Turning over a new blank slate
IT WOULD BE TOO much to hope that evolutionary psychologists everywhere will mark the New Year by making a resolution to forsake irrational and unsubstantiated beliefs allegedly derived from the theories of Darwin. It would be no more reasonable to fix one's hopes on such a renunciation than it would be to expect the Pope to greet 2003 by forswearing his belief in a divinity or in the miracle of transubstantiation.
One might modestly and reasonably, however, express the hope that, at the very least, those who are not yet converts to the most recent variation of traditional religious doctrine now being preached so powerfully in the English-speaking world by the prophet Steven Pinker, might find time to read one of the most recent reviews of his book The Blank Slate: The Modern Denial of Human Nature.
The Cambridge philosopher Simon Blackburn has already reviewed Pinker's book once in the New Scientist. Now he has reviewed it all over again for the New Republic. And, without any doubt at all, his second review is even better than his first. Perhaps his most devastating insight comes when he points out that when John Locke originally propounded the doctrine of a blank slate, he was not in fact denying the reality of human nature at al all:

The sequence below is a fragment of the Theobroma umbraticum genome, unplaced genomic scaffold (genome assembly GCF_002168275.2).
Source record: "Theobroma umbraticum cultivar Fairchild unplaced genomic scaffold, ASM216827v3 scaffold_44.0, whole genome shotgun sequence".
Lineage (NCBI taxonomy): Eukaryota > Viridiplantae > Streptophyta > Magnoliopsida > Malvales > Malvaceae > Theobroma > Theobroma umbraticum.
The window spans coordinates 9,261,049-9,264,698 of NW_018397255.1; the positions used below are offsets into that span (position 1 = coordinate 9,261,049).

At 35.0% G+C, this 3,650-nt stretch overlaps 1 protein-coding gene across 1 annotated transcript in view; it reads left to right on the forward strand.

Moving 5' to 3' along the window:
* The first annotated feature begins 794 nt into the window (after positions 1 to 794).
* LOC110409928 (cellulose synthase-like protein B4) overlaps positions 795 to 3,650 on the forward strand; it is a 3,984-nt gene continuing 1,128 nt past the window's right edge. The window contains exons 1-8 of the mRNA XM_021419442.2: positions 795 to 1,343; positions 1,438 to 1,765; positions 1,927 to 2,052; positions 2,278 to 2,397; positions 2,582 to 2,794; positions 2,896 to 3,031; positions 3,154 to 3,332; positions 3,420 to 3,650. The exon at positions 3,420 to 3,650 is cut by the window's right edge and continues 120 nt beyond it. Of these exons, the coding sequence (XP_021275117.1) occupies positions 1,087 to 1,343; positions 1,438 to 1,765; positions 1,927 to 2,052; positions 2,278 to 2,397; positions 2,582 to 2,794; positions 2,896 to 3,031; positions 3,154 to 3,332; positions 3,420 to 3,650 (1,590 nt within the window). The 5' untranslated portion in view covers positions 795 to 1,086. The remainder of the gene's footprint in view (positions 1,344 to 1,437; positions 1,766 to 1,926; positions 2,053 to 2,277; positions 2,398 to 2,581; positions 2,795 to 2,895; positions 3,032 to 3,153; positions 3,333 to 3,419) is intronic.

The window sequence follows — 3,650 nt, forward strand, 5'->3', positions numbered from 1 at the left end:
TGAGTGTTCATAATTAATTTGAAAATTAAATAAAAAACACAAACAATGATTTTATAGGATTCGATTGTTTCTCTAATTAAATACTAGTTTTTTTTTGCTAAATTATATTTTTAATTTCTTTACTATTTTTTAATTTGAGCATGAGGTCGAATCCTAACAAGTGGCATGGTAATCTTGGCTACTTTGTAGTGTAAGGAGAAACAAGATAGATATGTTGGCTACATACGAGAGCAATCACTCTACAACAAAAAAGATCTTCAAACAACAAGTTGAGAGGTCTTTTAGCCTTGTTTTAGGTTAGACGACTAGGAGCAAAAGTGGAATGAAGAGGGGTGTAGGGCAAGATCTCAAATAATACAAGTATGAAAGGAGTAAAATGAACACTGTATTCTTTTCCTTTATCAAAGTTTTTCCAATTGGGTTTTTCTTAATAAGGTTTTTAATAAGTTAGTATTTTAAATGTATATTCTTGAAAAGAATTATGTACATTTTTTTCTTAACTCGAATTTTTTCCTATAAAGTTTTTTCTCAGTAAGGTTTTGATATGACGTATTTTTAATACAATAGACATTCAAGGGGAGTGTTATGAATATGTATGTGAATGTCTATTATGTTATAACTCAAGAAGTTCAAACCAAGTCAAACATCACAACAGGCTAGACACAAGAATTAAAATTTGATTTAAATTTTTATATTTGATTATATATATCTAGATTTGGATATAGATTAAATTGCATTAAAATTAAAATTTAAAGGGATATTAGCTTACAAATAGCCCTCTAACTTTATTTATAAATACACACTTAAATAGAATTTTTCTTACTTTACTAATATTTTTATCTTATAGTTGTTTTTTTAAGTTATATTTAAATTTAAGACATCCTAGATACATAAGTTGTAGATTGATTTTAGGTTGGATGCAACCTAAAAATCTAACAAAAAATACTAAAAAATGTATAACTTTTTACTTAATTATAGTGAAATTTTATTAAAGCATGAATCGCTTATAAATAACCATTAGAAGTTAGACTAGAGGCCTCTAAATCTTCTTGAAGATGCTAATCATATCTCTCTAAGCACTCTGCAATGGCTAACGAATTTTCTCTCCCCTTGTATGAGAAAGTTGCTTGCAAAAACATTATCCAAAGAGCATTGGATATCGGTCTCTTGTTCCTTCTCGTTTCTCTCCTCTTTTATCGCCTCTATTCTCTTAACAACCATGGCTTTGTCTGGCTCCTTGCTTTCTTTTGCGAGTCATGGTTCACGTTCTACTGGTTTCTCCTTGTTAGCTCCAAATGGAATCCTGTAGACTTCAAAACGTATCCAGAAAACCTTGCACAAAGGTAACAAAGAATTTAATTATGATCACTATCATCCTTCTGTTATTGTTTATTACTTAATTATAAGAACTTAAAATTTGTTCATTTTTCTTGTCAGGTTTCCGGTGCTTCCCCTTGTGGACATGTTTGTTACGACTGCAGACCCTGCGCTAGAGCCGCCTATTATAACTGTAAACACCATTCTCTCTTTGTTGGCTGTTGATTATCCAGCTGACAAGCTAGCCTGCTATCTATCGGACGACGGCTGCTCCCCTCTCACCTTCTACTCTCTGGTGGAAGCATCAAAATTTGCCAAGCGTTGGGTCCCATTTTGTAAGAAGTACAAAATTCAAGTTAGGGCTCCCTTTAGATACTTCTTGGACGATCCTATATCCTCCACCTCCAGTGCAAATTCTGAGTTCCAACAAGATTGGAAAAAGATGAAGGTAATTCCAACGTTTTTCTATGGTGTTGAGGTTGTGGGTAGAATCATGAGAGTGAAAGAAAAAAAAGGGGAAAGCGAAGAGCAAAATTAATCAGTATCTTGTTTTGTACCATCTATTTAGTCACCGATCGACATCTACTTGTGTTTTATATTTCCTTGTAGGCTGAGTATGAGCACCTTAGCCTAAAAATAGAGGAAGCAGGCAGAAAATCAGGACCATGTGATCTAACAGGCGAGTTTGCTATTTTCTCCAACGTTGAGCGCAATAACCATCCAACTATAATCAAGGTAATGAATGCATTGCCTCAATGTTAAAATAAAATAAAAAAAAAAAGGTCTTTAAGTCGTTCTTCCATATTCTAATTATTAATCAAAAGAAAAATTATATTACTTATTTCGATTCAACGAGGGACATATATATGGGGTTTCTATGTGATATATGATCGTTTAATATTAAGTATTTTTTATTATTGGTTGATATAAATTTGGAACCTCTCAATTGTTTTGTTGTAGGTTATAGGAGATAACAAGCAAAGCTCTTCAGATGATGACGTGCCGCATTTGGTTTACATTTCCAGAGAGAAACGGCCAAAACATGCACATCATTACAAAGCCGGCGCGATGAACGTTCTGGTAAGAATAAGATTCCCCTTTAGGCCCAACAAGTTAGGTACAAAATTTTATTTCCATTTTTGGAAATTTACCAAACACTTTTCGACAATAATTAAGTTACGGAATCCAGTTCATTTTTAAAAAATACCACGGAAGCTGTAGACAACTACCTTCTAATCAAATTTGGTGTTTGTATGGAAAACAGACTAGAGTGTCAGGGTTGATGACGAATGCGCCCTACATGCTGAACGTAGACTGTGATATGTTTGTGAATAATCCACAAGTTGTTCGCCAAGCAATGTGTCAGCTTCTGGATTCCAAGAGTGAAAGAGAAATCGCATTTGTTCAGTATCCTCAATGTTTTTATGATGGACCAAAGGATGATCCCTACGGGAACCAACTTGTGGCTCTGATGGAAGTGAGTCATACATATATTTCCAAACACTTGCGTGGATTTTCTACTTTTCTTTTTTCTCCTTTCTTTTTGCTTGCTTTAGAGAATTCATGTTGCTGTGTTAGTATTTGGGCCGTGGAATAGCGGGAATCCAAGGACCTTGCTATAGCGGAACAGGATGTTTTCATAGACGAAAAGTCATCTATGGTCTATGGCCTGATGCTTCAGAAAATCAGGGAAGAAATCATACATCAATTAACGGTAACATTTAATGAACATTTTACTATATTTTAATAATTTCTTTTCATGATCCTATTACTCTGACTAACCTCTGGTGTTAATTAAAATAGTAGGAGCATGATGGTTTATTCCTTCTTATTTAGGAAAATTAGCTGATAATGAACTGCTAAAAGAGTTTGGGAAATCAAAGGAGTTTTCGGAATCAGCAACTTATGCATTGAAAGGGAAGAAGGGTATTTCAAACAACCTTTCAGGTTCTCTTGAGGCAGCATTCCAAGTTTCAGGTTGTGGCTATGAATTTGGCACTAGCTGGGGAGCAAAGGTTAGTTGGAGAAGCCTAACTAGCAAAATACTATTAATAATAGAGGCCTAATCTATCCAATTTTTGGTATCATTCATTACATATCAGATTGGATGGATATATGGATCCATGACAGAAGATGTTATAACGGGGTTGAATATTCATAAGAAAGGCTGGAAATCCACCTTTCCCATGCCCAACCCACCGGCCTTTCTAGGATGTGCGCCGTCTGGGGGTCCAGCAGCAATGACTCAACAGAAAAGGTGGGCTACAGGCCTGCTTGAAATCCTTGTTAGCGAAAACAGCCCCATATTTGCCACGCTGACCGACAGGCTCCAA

'Locke wanted only to deny innate ideas and innate knowledge, not innate powers or tendencies, nor innate limitations, nor innate cognitive and emotional capacities. This may sound like a mere historical quibble, but it arouses a powerful doubt about Pinker's diagnosis of modernity. If Locke did not hold the doctrine of the blank slate, then Leibniz and Hume and Kant, not to mention the massed ranks of churchmen declaiming about human depravity and the Freudians declaiming about the nature of men and women, most certainly did not hold it either. And then its status as a central and unsalutary determinant of modern thought looks a little shaky.'
This still leaves much to be said about the extent to which Enlightenment philosophers did engage in the active denial of the doctrine of Original Sin. But in pointing to the fact that Freud, sometimes regarded as the embodiment of modernity, was an unreserved believer in the power and strength of human nature, Simon Blackburn scores a palpable hit. This is not the only occasion on which he does so. His second and longer review of Pinker's book is subtle, profound and highly recommended. The New Year's resolution of all those of us who have not yet succumbed to the persuasive power of Pinker's prose, and are not yet born-again evolutionary psychologists, should be not simply to read, it but to ponder long and hard upon its implications.
Note added 5 January: See also the long, thoughtful and sceptical review of Pinker by Louis Menand in the New Yorker.
© Richard Webster, 2002